With multiple-distance optodes (i.e., a short separation channel and long separation channel), some groups have shown this method to advance a GLM approach in eliminating superficial effects (4951). In this approach, short separation detectors that are located in the activation area but have shorter source-detector separation distances (<10 mm) are more sensitive to activity in the superficial layers, whereas the signal received at the long separation detectors are sensitive to both the brain and superficial layers (Figure 1). Regressing out the short separation signal from the long separation signal effectively filters out the superficial component [see (44) for more information about how the data from the short separation channel is regressed from that of the long separation channel]. Other approaches to improve deep tissue spatial resolution with multiple-distance probes include the use of multi-distance probes along with ICA (52), and diffuse optical tomography (53). Alternatively, low processing options to eliminate physiological signals include low-pass filtering (only to eliminate cardiac oscillations) (54) and wavelet filtering (55).

According to a recent investigation by Pfeifer et al., the lack of a standardized signal processing method or guideline for fNIRS data is likely to cause novice users to employ data analysis tools provided by commercial companies (i.e., a “black box”) which are unlikely to take into account the parameters of the study (56) and may increase false positives or false negatives in the final published results (57). Indeed, Pfeifer et al. demonstrated statistical discrepancies between a “black box” signal processing stream, and that of a relatively simple self-implemented signal processing stream that involved motion artifact removal and band-pass filtering of [HbO] and [HbR] data (56). With increasingly widespread use of NIRS devices across biomedical research, the field will clearly benefit from standardization, as adopted in much of fMRI research (e.g., FMRIB Software Library and Statistical Parametric Mapping) (5863). Furthermore, when using signal processing methods as provided by manufactures, it is paramount that the research team have an advanced understanding of every step to ensure that the data and conclusions are reliable and interpretable.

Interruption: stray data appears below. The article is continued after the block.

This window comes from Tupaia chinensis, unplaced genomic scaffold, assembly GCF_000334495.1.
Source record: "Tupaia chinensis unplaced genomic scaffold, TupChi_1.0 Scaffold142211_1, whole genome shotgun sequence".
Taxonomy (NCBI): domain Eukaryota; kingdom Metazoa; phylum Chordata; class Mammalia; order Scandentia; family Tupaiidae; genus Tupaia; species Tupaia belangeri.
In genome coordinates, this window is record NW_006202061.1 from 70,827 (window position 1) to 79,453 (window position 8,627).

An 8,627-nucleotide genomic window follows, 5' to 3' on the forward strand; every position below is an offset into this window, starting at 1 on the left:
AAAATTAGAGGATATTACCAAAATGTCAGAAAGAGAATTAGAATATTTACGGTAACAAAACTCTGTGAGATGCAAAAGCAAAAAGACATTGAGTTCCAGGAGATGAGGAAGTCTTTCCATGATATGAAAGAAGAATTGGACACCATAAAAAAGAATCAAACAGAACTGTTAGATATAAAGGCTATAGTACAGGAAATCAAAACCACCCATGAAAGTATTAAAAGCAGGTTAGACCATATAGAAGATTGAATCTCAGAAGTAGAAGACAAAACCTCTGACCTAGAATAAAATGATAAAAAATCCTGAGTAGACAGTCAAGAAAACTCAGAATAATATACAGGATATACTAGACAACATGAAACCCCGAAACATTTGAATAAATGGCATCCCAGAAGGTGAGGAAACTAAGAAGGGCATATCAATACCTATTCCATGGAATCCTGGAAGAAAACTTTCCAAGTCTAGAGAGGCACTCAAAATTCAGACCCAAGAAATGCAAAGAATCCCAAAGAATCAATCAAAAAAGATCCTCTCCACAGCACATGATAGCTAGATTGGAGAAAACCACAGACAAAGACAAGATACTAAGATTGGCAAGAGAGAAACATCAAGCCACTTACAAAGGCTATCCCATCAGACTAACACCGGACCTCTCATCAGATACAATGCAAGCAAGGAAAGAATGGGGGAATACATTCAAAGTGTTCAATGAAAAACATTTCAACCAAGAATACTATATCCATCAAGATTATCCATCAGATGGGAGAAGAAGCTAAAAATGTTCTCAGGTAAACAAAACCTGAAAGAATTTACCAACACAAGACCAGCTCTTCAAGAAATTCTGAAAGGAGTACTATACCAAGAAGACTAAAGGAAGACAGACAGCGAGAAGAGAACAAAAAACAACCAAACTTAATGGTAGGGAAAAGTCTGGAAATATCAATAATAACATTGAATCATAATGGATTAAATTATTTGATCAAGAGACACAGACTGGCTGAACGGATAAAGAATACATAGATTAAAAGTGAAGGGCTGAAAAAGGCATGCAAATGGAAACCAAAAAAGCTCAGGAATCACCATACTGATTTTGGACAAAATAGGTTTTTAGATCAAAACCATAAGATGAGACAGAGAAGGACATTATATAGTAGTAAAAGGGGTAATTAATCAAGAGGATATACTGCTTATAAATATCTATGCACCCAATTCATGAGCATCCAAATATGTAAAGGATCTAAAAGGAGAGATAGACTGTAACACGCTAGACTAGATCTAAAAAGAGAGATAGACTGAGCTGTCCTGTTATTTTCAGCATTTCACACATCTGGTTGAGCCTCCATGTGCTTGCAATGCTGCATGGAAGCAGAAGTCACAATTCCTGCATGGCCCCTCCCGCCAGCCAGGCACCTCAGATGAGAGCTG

The three types of systems that are primarily used for NIR imaging are continuous wave (Figure 3A), frequency domain (Figure 3B) and time domain/resolved (Figure 3C). Of these, continuous wave devices are the most common instruments for measuring the fNIRS signal. These devices emit light at a constant intensity and measure changes in the intensity of the re-emerging (i.e., diffusely reflected) light, having passed through the tissues. To quantify chromophore concentrations from the recorded light intensities requires modeling of the medium through which the light has propagated. The earliest model is the Beer–Lambert law, proposed following work by the French mathematician Bouguer in the 1700s (please refer to discussions and citations in (64)). This type of spectroscopy represents a linear relationship between absorbance and concentration of an absorbing species, and as such has been widely used in colorimetric analysis, with similar principles applied to biological tissue. Biological tissue, such as the brain, is a highly scattering environment. To account for such scattering of light, Delpy et al. developed the modified Beer–Lambert law (65, 66). This has been used widely in continuous wave devices as a means to derive concentration changes of each chromophore (HbO, HbR, and total hemoglobin, HbT). In order to gain absolute concentration values, as opposed to the changes in concentration of each chromophore, other methods of chromophore estimation include spatially resolved spectroscopy (67, 68), time-resolved spectroscopy (69), and phase-resolved spectroscopy (70) systems. The output values of these systems can be seen as approximations as several assumptions are used to determine the optical properties of the tissues (i.e., light scattering and absorption coefficients).